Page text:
• Establish a competent, professional tone that inspires confidence in the Opportunity/Capture Manager, Program Manager, and Bid Manager.
    • Ask your senior management sponsor to open the kickoff meeting, validate the importance of the opportunity, and state what the win means to the participants and their managers. Managers of the team members should stay at least until the activity priorities are discussed and agreed on.
    • Review and clarify roles, authority, and responsibility.
    • Be realistic about problems and challenges. Be proactive in finding solutions, defining actions, and establishing responsibilities.
    • Collaboratively solve problems. Encourage participants to raise issues and recommend solutions.
    • Include vital contributors virtually if they can’t attend in person. Observe the additional ground rules for virtual meetings.

    An example of a basic opportunity/capture kickoff agenda is shown in Figure 4:




    5 minutes

    Opportunity/Capture Manager

    Welcome and introductions

    5 minutes

    Senior Sponsor

    Review importance and priorities

    10 minutes

    Opportunity/Capture Manager

    Overview the opportunity

    5 minutes

    Opportunity/Capture Manager

    Discuss the process, roles, responsibilities, expectations, and rewards

    20 minutes

    Opportunity/Capture Manager

    Review current opportunity/capture plan actions

    20 minutes

    Opportunity/Capture Manager

    Make action assignments and set the schedule; overview opportunity-specific information availability, access guidelines, and security arrangements

    Figure 4. Example Opportunity/Capture Kickoff Agenda. Incorporate these topics and approximate the time required for each. As the complexity of the opportunity increases, extend the time to overview the opportunity, review the opportunity/capture plan, and discuss assignments.

    6. Delegate opportunity/capture actions with clear expectations, schedules, target completion dates, and reporting.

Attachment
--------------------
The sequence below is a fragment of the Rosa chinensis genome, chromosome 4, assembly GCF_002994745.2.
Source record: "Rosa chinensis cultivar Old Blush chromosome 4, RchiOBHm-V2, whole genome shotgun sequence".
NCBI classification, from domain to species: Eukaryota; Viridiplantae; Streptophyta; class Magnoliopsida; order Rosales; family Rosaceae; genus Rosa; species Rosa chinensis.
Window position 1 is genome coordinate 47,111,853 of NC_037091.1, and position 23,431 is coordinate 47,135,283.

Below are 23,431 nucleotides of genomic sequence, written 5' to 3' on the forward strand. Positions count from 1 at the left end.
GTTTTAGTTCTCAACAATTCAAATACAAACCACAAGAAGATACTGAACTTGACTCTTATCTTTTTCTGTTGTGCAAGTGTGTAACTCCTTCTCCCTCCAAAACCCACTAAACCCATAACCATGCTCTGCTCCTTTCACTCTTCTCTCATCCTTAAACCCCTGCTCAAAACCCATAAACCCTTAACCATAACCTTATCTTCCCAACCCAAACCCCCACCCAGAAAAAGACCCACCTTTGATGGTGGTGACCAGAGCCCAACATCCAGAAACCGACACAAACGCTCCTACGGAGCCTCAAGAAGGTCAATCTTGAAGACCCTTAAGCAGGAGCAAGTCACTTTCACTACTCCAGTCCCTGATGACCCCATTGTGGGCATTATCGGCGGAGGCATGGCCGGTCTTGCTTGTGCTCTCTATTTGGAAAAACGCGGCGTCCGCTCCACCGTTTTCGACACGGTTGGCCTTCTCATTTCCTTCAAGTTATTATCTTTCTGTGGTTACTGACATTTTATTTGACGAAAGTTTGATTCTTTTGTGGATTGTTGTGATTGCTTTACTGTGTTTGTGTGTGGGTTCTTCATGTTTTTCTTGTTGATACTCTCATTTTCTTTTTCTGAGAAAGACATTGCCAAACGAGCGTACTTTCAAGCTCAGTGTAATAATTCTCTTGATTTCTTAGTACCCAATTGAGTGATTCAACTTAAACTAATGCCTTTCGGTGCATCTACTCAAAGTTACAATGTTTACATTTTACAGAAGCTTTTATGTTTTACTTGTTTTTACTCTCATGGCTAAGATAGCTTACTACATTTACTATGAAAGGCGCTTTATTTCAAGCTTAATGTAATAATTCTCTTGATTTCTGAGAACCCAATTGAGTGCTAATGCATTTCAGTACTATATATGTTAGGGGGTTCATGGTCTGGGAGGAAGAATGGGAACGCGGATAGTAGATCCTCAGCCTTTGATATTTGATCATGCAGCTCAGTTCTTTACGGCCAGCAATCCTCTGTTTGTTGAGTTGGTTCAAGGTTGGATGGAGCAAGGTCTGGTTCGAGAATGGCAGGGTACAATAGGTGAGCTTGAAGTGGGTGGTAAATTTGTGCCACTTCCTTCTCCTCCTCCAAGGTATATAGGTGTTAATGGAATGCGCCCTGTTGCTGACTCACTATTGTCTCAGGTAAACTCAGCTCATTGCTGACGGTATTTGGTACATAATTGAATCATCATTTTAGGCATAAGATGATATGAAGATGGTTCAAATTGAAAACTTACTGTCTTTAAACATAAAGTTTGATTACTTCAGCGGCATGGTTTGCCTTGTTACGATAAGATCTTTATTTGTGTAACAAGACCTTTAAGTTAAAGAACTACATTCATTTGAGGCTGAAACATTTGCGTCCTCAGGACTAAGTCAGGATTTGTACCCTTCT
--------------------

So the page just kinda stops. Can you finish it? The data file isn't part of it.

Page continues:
On major opportunity/capture efforts, individual team members, not the Opportunity/Capture Manager, complete most tasks. On smaller efforts, Opportunity/Capture Managers complete more of the tasks, and their role increasingly resembles that of a Sales or Account Manager.

    For each action, define and clarify:

    • Objective
    • Assigned individual
    • Deliverable, charge number, time allocation, and expected outcome
    • Expected detail
    • Key issues
    • Due date
    • Interim checkpoints or milestones
    • Linked tasks requiring coordination
    • Dependent tasks

    Set completion dates for every task and all actions. Schedule checkpoints to communicate progress, seek management input, and gain management support. Schedule reviews, such as a competitor review, to improve the quality of your opportunity/capture efforts. Update task schedules as the opportunity progresses.

    Synchronize opportunity/capture efforts with the customer’s buying process and schedule.

    7. Keep senior management informed and involved, and never surprise your management sponsor.

    Opportunity/Capture Managers are an extension of management and are expected to keep management informed. Follow protocol when addressing sensitive issues.

    Discuss sensitive issues with your management sponsor. A surprised and embarrassed sponsor might cease support.

    Discuss if and how sensitive issues will be addressed in gate reviews or other meetings. Many issues are best handled in one-on-one discussions.

    Consider the authority, accessibility, schedule constraints, and individual hot buttons of senior management. Identify and discuss tasks that will require hands-on management assistance.

    Task Senior Managers to meet with customers and potential teaming partners. Seek management help to secure resources, compel indirect reports to complete tasks, and approve budgets.

    8. Evaluate opportunity/capture success.

    The primary measure of opportunity/capture success is the number and value of quality contracts won. Measuring interim success is more difficult.

    Balance the effort to prepare a capture plan, and keep it current.

    Define which elements will be reviewed at each gate review and the expected degree of completion of that element.